RALEIGH, N.C. (WECT) – The North Carolina Department of Environmental Quality is expanding actions it is requiring for Chemours after it determined the company is responsible for contamination of groundwater monitoring wells and water supply wells in New Hanover County and potentially Pender, Columbus, and Brunswick counties.
According to a news release Wednesday, Chemours must assess the extent of contamination in downstream communities to include well sampling and provision of replacement drinking water supplies.
“The contamination from Chemours extends down the Cape Fear River into multiple communities and Chemours’ actions to address that contamination must reach those communities as well,” said DEQ Secretary Elizabeth S. Biser. “DEQ will continue to take the necessary steps to provide relief to affected North Carolinians as the science and regulations require.”
Chemours now is required to expand the off-site assessment required under the 2019 Consent Order to determine the extent of the contamination. The company also is ordered to conduct sampling of private drinking water wells to identify residents who may be eligible for replacement drinking water supplies.
“Chemours also is required to review existing well sampling in communities surrounding the Fayetteville Works facility to determine additional eligibility for whole house filtration and public water, in light of the revised Toxicity Assessment for GenX from the U.S. Environmental Protection Agency (EPA),” the news release states. “Chemours has been advised that EPA will be releasing a federal drinking water health advisory level for GenX in the coming months. In Paragraph 19, the 2019 Consent Order requires Chemours to provide replacement permanent drinking water to private wells with ‘detections of GenX compounds in exceedance of 140 ng/L, or any applicable health advisory, whichever is lower.’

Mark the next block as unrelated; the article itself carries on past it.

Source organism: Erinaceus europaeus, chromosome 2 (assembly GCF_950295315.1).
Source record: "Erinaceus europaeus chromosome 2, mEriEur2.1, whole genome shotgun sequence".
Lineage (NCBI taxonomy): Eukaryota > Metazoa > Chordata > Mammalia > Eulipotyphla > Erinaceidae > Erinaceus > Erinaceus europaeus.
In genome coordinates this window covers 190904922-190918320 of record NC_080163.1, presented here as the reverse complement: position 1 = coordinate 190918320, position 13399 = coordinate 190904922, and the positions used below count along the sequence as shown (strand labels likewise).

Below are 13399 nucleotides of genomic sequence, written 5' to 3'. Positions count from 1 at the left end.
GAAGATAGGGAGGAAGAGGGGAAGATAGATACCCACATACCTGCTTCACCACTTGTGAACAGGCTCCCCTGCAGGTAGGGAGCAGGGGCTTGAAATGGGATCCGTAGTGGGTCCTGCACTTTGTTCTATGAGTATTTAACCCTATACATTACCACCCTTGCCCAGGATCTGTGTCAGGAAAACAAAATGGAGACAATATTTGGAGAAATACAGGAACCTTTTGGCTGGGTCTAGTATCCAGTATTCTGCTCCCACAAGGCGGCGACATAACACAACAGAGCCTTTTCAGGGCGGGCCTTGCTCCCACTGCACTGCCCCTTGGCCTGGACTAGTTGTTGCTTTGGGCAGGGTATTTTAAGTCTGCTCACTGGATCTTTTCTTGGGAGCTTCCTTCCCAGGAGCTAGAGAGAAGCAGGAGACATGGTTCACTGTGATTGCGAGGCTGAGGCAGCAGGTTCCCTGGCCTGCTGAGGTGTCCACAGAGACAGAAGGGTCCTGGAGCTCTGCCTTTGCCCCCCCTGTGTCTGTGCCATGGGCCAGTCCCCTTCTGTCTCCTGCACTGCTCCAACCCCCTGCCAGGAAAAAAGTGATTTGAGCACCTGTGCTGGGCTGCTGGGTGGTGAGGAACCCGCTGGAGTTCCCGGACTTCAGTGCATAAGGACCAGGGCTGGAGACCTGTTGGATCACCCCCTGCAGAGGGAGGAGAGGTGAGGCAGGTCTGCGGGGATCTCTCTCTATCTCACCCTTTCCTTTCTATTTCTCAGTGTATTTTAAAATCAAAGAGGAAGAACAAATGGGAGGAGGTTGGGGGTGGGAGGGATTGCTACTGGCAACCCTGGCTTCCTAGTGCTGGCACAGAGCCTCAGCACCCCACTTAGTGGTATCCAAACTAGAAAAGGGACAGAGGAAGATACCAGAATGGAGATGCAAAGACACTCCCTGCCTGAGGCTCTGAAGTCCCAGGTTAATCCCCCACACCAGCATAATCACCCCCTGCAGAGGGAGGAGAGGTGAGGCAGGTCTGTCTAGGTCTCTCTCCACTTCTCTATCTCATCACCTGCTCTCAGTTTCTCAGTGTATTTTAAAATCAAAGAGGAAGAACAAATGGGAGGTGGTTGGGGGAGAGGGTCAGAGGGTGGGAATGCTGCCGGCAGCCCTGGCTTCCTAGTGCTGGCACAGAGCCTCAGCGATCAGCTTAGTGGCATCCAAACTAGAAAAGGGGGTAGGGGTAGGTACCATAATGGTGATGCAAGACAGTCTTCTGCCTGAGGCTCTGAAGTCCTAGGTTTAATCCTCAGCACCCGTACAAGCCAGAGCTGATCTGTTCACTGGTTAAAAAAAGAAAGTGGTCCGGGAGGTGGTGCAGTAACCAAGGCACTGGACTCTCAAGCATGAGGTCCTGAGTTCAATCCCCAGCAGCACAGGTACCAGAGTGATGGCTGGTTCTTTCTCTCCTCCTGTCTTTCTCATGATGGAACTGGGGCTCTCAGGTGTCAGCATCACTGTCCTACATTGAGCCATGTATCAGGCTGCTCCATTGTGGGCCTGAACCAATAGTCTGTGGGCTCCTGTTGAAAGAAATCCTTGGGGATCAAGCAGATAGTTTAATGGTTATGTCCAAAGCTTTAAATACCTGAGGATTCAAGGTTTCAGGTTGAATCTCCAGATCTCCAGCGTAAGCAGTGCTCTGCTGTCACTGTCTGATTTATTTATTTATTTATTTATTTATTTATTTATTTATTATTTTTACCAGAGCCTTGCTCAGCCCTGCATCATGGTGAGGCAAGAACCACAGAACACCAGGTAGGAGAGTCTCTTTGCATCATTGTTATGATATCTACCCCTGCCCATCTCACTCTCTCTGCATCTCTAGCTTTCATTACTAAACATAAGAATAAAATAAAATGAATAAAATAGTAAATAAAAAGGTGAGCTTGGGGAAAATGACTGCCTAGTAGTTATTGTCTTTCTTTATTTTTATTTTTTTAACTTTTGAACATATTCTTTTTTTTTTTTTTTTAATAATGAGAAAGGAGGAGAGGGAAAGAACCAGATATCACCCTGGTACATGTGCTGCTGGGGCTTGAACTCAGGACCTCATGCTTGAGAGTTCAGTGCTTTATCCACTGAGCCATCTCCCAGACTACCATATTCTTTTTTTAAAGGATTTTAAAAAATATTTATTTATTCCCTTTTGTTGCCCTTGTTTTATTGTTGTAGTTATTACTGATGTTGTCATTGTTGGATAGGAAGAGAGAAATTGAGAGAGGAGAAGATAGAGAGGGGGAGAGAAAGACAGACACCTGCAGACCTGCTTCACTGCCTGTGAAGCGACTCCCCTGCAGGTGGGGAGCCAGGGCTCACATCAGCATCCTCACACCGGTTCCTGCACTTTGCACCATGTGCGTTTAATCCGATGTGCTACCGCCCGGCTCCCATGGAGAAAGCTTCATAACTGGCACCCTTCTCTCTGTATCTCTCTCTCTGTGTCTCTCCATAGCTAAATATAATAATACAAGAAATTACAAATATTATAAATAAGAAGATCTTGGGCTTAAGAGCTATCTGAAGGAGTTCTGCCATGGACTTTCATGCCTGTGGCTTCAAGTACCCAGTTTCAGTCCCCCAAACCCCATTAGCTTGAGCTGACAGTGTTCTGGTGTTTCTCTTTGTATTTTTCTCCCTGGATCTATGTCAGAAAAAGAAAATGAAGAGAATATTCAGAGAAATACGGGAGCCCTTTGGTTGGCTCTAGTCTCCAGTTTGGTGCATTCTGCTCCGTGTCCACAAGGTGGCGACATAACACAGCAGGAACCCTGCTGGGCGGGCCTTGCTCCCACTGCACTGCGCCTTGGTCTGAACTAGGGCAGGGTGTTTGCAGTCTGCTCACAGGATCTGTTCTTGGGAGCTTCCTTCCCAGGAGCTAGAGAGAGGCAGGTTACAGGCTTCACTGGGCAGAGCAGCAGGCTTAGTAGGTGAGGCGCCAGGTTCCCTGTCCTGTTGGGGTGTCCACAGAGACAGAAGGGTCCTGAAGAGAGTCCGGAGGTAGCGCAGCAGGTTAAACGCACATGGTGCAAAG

“In advance of a likely EPA health advisory level below 140 ng/l, DEQ is requiring Chemours to review existing well sampling data to identify residents who would be entitled to public water or whole house filtration under a revised health advisory level. Chemours must revise the assessment of public water feasibility for all affected residents under a lower health advisory level. DEQ is also requiring Chemours to develop a plan to transition residents who have previously received reverse osmosis systems based on GenX results to either public water or whole house filtrations systems as appropriate under a lower GenX health advisory level.”
WECT reached out to Chemours for comment and the following statement was released:
Chemours is a part of the solution to addressing PFAS contamination in North Carolina, and we will continue working with the North Carolina Department of Environmental Quality (NCDEQ), as we have been for several years, to move forward with efforts to address PFAS found in the environment related to our Fayetteville Works manufacturing site. We have worked closely with NCDEQ on implementation of on-site and off-site programs, including a private well sampling program, as part of the consent order agreement between Chemours, Cape Fear River Watch and the state of North Carolina.
Copies of the notifications to Chemours can be found here.
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